Spring Succotash

“Sufferin’ succotash!” Raise your hand if you grew up with Looney Tunes on Saturday mornings. I’m guessing that these days there are more people familiar with Sylvester the cat’s oft-uttered exclamation than there are those who have actually tried the dish. If you are unfamiliar with succotash, according to the The Story of Corn by Betty Fussell, the word “succotash” is derived from a Narragansett indian word for “boiled corn kernels”. And indeed, corn is the central ingredient in this dish. Usually succotash is a combination of corn and lima beans. But if you make it in the late spring, when the first corn comes into the market, and fresh fava beans are on sale, you can make a spring version of this classic recipe that’s terrific.

We decided to make a hearty version of succotash with some diced ham, and add a Mediterranean touch by using olive oil and a little lemon. Mint adds a bright flavor to the dish. We used fresh corn in this recipe, but you could use frozen corn. Fava beans are available at many farmer’s markets or at high-end supermarkets. They require some work to process, but it’s worth it. If fava beans are not available, you can use peas to stay with the spring theme, or use lima beans for a more traditional approach.

Did I mention how good this is? Trust me, it’s good. It’s one of those “you should make this” dishes. I practically ate the whole batch.

Spring Succotash Recipe

  • Yield: Serves 4-6 as a side.


  • 4-5 tablespoons olive oil
  • 2 cups shucked and shelled fava beans* (can substitute fresh or frozen lima beans or peas)
  • 2 cups corn (fresh or frozen)
  • 2 cups diced ham (check ham ingredients for gluten-free if cooking gluten-free)
  • 2 diced carrots
  • 2-3 chopped spring onions
  • 2 tablespoons chopped mint or parsley
  • Juice of a lemon
  • Salt to taste

* To get 2 cups of shelled fava beans, start with 3 lbs of whole fava beans. Working over a large bowl, remove the outer shell by bending a pod near one of the beans, cracking the pod and then squeezing the bean with your fingers to shoot it into the bowl. Once you have filled your bowl, take the beans and boil them in salted water for 5 minutes. Shock them in ice water to preserve their bright green color. Then peel off the outer peel of the bean.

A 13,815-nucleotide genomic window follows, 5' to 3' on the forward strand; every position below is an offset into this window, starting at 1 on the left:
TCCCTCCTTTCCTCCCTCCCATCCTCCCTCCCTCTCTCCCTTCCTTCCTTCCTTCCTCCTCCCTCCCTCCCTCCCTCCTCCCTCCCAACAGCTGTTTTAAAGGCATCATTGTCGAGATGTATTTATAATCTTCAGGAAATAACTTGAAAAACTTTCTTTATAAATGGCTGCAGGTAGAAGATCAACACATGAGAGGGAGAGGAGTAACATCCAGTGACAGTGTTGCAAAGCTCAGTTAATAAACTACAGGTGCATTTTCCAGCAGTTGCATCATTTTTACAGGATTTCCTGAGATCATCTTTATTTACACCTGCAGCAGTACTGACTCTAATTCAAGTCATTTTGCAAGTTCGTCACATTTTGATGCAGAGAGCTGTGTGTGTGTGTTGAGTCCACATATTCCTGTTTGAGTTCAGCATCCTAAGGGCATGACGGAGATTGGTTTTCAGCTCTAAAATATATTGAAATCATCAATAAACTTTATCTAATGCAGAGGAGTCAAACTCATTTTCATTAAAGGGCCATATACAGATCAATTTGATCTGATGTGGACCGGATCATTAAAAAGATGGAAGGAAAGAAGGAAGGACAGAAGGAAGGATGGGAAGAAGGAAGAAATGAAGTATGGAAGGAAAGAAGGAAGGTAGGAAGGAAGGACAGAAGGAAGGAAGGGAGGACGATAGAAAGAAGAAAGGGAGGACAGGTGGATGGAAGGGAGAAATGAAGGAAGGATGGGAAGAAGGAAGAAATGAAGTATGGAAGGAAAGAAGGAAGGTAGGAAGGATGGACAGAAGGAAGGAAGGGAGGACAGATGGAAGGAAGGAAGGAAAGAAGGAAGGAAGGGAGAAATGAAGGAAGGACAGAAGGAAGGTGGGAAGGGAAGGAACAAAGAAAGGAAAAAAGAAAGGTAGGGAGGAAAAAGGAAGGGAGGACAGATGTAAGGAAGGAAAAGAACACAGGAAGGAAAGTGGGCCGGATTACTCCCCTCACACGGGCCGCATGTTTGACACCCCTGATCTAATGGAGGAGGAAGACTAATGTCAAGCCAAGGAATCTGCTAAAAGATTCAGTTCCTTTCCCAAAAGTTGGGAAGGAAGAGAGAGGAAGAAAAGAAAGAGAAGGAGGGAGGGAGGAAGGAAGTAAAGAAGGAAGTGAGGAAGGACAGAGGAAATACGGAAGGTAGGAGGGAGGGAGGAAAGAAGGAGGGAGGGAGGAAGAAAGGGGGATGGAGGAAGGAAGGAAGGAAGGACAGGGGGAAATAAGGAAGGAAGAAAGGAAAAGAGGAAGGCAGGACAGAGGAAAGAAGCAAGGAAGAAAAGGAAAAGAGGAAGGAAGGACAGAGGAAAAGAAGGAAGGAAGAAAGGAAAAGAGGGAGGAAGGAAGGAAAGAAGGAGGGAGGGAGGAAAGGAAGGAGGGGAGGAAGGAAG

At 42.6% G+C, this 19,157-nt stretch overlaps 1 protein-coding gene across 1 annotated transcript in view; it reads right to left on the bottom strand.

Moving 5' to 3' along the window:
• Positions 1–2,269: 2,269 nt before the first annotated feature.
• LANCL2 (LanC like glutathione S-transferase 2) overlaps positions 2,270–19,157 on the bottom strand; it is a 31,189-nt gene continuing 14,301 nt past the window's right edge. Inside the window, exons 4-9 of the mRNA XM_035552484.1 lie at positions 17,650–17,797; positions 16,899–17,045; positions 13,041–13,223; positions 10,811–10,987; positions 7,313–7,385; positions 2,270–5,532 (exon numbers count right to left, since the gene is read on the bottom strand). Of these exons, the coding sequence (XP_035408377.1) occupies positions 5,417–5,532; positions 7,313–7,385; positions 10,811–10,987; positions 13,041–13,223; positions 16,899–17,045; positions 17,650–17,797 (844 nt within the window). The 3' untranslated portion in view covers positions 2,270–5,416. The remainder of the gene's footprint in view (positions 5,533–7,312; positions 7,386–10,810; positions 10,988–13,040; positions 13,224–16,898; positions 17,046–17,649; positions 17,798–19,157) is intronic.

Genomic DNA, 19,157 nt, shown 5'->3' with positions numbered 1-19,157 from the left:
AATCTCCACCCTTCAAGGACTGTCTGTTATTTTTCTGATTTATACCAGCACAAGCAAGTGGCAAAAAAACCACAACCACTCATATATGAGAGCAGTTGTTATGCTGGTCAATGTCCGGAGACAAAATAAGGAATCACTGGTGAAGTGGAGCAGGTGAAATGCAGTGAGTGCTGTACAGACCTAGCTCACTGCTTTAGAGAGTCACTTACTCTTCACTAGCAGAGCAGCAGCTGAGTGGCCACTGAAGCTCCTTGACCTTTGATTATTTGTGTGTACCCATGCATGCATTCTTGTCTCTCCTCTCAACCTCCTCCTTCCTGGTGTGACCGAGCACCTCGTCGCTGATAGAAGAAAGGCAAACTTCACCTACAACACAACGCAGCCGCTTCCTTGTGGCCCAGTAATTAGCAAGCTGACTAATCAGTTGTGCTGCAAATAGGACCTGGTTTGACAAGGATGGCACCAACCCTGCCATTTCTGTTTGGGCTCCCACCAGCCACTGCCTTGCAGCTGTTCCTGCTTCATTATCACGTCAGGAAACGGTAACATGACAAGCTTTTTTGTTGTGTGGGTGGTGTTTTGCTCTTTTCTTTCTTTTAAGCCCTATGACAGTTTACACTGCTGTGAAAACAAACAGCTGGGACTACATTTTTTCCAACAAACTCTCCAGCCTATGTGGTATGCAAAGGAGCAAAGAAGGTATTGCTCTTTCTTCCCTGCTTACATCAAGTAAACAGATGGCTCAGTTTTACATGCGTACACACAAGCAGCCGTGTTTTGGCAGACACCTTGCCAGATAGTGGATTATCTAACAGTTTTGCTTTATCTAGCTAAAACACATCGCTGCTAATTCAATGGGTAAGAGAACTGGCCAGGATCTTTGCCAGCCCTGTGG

1 Heat the olive oil over medium-high heat in a large sauté pan – large enough to hold all of the vegetables and the ham. Add the ham and the carrots and sauté, stirring from time to time, until the ham begins to brown, about 5 minutes.

2 Add the corn and spring onions and toss to combine. Saute for another 2 minutes.

3 Add the fava beans, which already have been blanched, and cook for one more minute. Turn off the heat and add the lemon juice, and taste for salt. You might not need any because the ham is salty. Cover the pot and let it sit for 2 minutes, to steam.

Toss in the mint and serve hot or at room temperature.

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Showing 4 of 21 Comments

  • Renee

    This looks and sounds great! What are “spring onions”? Green onions?

    Spring onions look like large, fat green onions. You can use green onions too. ~Elise

  • Lisa

    I love making this dish. I make mine with corn of course, but I chop up red & green bell peppers, sweet onions and I use the frozen “green” lima beans. It is so good. The bell peppers give it a great taste.

  • Val from PA

    Gorgeous pictures, Elise!!! So colorful and appetizing looking! I make succotash often but I use edamame – not too fond of lima beans. I LOVE the addition of ham – will definitely have to add that next time!

    Never had fava beans and will have to try them if I can find them – are they mushy like lima beans? Or do they have more of a crunch like edamame?

    Probably somewhere in between. Definitely not mushy. But not crunchy either. ~Elise

  • Heba @ My Life in a Pyramid

    As an Egyptian-American, I eat my fair share of fava beans (http://mylifeinapyramid.com/2010/04/10/beans-for-breakfast-fava-beans-egyptian-ful-medames/). I absolutely love this idea for a recipe; definitely trying it! :-)

    p.s. Always wondered what sufferin’ succotash meant, by the way!

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